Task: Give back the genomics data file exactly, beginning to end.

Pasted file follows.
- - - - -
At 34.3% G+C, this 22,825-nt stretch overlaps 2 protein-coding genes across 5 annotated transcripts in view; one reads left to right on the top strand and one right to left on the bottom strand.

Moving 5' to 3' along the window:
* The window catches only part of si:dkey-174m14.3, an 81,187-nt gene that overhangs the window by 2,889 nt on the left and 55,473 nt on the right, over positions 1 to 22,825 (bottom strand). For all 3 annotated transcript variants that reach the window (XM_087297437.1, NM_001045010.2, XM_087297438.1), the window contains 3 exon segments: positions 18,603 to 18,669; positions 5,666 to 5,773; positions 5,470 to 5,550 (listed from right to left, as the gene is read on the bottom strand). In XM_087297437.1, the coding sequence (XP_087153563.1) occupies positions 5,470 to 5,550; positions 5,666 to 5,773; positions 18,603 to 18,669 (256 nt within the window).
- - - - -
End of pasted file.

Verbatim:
At 34.3% G+C, this 22,825-nt stretch overlaps 2 protein-coding genes across 5 annotated transcripts in view; one reads left to right on the top strand and one right to left on the bottom strand.

Moving 5' to 3' along the window:
* The window catches only part of si:dkey-174m14.3, an 81,187-nt gene that overhangs the window by 2,889 nt on the left and 55,473 nt on the right, over positions 1 to 22,825 (bottom strand). For all 3 annotated transcript variants that reach the window (XM_087297437.1, NM_001045010.2, XM_087297438.1), the window contains 3 exon segments: positions 18,603 to 18,669; positions 5,666 to 5,773; positions 5,470 to 5,550 (listed from right to left, as the gene is read on the bottom strand). In XM_087297437.1, the coding sequence (XP_087153563.1) occupies positions 5,470 to 5,550; positions 5,666 to 5,773; positions 18,603 to 18,669 (256 nt within the window).